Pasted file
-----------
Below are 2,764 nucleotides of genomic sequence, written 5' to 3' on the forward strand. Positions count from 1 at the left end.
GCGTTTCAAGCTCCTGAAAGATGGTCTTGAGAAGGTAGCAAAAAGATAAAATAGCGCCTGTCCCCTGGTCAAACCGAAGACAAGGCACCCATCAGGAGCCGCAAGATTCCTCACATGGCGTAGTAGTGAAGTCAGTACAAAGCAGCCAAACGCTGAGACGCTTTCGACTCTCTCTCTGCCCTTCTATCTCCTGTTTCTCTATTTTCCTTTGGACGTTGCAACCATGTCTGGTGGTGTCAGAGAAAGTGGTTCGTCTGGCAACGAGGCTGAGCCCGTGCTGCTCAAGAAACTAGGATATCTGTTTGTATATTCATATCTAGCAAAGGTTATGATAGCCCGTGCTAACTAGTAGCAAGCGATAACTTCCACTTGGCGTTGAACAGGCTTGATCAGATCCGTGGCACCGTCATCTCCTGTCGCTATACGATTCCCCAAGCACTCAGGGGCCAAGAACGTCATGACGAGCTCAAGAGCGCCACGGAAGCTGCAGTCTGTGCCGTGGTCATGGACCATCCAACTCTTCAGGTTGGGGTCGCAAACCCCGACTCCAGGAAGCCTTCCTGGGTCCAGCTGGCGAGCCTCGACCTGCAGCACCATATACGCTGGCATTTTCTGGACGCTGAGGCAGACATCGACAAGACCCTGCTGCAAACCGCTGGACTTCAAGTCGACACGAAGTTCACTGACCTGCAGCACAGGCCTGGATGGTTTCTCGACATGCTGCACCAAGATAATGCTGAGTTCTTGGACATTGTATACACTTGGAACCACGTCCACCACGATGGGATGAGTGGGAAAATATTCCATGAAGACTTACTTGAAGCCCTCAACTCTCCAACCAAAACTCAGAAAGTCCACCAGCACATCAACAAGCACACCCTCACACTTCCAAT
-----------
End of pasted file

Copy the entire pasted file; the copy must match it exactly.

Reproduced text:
Below are 2,764 nucleotides of genomic sequence, written 5' to 3' on the forward strand. Positions count from 1 at the left end.
GCGTTTCAAGCTCCTGAAAGATGGTCTTGAGAAGGTAGCAAAAAGATAAAATAGCGCCTGTCCCCTGGTCAAACCGAAGACAAGGCACCCATCAGGAGCCGCAAGATTCCTCACATGGCGTAGTAGTGAAGTCAGTACAAAGCAGCCAAACGCTGAGACGCTTTCGACTCTCTCTCTGCCCTTCTATCTCCTGTTTCTCTATTTTCCTTTGGACGTTGCAACCATGTCTGGTGGTGTCAGAGAAAGTGGTTCGTCTGGCAACGAGGCTGAGCCCGTGCTGCTCAAGAAACTAGGATATCTGTTTGTATATTCATATCTAGCAAAGGTTATGATAGCCCGTGCTAACTAGTAGCAAGCGATAACTTCCACTTGGCGTTGAACAGGCTTGATCAGATCCGTGGCACCGTCATCTCCTGTCGCTATACGATTCCCCAAGCACTCAGGGGCCAAGAACGTCATGACGAGCTCAAGAGCGCCACGGAAGCTGCAGTCTGTGCCGTGGTCATGGACCATCCAACTCTTCAGGTTGGGGTCGCAAACCCCGACTCCAGGAAGCCTTCCTGGGTCCAGCTGGCGAGCCTCGACCTGCAGCACCATATACGCTGGCATTTTCTGGACGCTGAGGCAGACATCGACAAGACCCTGCTGCAAACCGCTGGACTTCAAGTCGACACGAAGTTCACTGACCTGCAGCACAGGCCTGGATGGTTTCTCGACATGCTGCACCAAGATAATGCTGAGTTCTTGGACATTGTATACACTTGGAACCACGTCCACCACGATGGGATGAGTGGGAAAATATTCCATGAAGACTTACTTGAAGCCCTCAACTCTCCAACCAAAACTCAGAAAGTCCACCAGCACATCAACAAGCACACCCTCACACTTCCAAT